The sequence of protein synthesis from a gene on a chromosome to a correctly-folded protein appears in the Triple or Separate Sciences content on GCSE specifications.
In this learning sequence, students are expected to know that a template made of RNA is complementary to the gene sequence. This template passes through the ribosome where it is translated to form a protein with the correct amino acid sequence.
Questions I want students to be able to answer by the end of this learning sequence:
- What is present in the nucleus of a cell?
- What is the structure of a gene on a chromosome?
- What does complementary mean?
- How do the DNA bases pair?
- What is a codon?
- What is mRNA?
- What is transcription?
- What is tRNA/carrier molecule?
- What is translation?
- What sub-unit are proteins made of?
- What is the function of the ribosome?
- What is the type of bond between amino acids in a protein?
I start off with a recap of the functions of the nucleus and the ribosome in a cell. This is part of the key pre-requisite knowledge that needs to be activated prior to new information being taught.
Then I discuss the structure of the ribosome to show it has two subunits. I do this now to make the later structure and function of the ribosome less cognitively demanding.
I follow this with a description of the basic structure of a chromosome. This is to introduce the idea of non-coding DNA that can play an important role in other processes such as protein synthesis.
Next, I move on to what the term complementary means. For this, a recap of the DNA base pairs is important (A pairs with T; G pairs with C).
Here, I add the fact that information from a DNA sequence needs to be transcribed into a separate template and then this needs to be translated to form a protein. The following (in bold) is what I would say to students:
The entire genome cannot leave the nucleus for the information within a gene to be translated into an amino acid sequence. If it did, it would be prone to damage.
Instead, a transcript of the gene sequence is created using a slightly different molecule to DNA. This molecule is called RNA. As this information is a transcript that then needs to be translated to an amino acid sequence, we call this transcript ‘messenger RNA’ or mRNA.
So if we look at the same gene sequence as earlier, a complementary RNA sequence is generated as below:
Note that one of the bases is different in RNA compared to DNA. T (thymine) is replaced with U (uracil). Therefore, in RNA, A would pair with U.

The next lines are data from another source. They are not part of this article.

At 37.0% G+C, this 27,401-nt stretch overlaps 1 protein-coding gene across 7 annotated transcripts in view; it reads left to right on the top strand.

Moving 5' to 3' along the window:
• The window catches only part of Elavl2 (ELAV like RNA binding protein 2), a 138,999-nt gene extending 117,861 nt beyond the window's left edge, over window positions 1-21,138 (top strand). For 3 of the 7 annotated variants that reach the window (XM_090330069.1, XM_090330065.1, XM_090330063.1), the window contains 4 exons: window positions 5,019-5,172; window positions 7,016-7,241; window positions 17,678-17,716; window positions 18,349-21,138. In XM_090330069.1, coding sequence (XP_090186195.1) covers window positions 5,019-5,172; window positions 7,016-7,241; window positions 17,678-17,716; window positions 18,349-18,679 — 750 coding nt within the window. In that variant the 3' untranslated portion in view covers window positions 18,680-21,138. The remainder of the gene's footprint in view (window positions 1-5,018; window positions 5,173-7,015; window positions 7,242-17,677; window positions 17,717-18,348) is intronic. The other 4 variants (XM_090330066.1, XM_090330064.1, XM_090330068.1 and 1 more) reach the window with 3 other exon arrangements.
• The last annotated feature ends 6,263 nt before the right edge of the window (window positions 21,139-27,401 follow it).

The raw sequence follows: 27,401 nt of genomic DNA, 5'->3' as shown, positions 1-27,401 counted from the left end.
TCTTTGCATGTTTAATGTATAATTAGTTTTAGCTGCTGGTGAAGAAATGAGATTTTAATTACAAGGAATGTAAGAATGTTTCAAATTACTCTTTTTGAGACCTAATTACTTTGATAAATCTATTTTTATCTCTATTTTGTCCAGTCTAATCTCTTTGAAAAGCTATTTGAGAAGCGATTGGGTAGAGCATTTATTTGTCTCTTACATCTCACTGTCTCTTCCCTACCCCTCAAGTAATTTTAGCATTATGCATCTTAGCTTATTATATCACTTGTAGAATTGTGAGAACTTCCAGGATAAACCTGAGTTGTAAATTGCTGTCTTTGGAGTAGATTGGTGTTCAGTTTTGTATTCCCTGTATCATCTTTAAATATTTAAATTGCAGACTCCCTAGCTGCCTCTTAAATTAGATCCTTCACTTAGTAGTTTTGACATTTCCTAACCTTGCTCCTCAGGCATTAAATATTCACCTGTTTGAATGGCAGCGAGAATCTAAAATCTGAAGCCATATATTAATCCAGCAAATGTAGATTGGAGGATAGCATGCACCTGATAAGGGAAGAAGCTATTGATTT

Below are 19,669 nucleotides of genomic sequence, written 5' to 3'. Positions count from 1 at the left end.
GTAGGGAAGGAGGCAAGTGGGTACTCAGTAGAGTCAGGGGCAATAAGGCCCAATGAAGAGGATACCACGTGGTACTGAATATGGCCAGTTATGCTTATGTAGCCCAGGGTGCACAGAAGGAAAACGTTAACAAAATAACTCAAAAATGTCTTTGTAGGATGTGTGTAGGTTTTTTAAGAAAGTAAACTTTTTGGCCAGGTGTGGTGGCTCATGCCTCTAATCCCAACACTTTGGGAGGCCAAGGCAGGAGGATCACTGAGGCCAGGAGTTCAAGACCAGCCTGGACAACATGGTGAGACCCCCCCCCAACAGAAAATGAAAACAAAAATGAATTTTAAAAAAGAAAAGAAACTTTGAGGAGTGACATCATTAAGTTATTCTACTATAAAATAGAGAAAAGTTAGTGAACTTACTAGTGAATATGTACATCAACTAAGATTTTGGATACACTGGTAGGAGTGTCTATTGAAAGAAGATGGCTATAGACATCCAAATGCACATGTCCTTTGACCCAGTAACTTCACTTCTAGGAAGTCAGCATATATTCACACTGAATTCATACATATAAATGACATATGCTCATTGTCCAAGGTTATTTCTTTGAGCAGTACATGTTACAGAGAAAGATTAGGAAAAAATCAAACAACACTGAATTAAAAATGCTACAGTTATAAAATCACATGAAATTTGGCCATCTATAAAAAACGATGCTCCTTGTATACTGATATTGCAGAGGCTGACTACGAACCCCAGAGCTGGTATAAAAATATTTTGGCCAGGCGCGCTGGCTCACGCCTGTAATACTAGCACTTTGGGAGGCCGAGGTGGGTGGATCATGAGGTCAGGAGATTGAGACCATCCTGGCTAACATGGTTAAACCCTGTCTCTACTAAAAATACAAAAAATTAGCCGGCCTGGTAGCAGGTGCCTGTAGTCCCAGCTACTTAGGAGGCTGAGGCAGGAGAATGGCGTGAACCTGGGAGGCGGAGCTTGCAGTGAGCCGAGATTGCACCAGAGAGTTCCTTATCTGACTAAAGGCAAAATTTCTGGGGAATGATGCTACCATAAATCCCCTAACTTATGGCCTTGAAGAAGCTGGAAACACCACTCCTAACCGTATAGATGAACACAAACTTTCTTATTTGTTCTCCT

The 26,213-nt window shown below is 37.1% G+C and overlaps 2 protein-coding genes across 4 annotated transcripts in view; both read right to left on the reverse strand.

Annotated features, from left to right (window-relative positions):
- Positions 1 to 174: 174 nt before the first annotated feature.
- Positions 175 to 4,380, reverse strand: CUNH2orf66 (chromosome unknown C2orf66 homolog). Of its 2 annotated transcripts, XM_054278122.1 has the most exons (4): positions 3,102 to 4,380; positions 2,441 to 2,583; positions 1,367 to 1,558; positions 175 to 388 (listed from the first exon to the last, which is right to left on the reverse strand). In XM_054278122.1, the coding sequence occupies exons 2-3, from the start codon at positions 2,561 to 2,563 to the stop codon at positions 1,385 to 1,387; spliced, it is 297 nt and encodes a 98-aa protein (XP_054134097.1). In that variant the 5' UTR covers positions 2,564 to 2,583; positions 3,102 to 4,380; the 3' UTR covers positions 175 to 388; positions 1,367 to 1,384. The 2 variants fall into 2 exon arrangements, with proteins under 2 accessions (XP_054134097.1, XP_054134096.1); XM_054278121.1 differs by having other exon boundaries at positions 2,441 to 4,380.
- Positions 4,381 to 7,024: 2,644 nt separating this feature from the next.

Next, I introduce the idea of codons, which is a group of 3 bases. I separate groups of 3 bases by drawing lines as in the diagram below.
Codons are a group of 3 bases, which can code for an amino acid. Different codons can code for the same or different amino acids.
The amino acids are in the sequence coded for by the gene sequence. A peptide bond forms between amino acids resulting in a chain of amino acids in the right sequence (blue line between amino acids in the diagram).
Finally, the amino acid sequence folds into a particular shape that results in the completed, functional protein.
It is important to stress here that the functionality of the protein depends on the right amino acid sequence but also on the shape and fold of the protein.
Next, before embarking on the entire process taking place in a cell, I discuss the structure and function of tRNA (or the carrier molecule). In the diagram below, the purple box is a tRNA molecule, which has three bases on the bottom that are complementary to the codon on the mRNA. Also attached to this tRNA molecule is the corresponding amino acid (AA1). I make the point that the tRNA ‘carries’ the right amino acid to the mRNA template at the ribosome, leaving it behind so the amino acid can form peptide bonds with the next amino acid in the sequence, and so on. This becomes clearer when looking at the whole picture.
Once these basic steps and all the new tier 3 vocabulary are introduced and embedded, then I can discuss the entire process of protein synthesis that takes place in the cell.
The diagram below is a review of the fact that the DNA sequence in the chromosome is transcribed into an mRNA sequence, which then leaves the nucleus to enter the cytoplasm.
At this point, if following certain specifications, the enzymes involved in these processes should also be taught.
These are helicase, which unzips the DNA double strand so one strand is available to be transcribed into an mRNA sequence. The second enzyme is RNA polymerase, which binds to the non-coding DNA at the start of a gene and then copies the DNA sequence into a complementary mRNA sequence.
The mRNA sequence leaves the nucleus to enter the cytoplasm. Here it binds to the ribosome to be translated into an amino acid sequence.
At each point, it is important that students are reminded of and quizzed on the terms codon, complementary, mRNA, and ribosome.
The diagram below should be constructed in stages. First, I show a tRNA molecule with three bases on the bottom and the corresponding amino acid attached at the top. Then, I remind students how the three bases on the tRNA are complementary to the codon on the mRNA sequence.
The amino acids that arrive at the ribosome form peptide bonds, which then results in a complete amino acid sequence. Remind students that once the amino acid sequence is complete, it folds into a particular shape and orientation to form the complete, functional protein.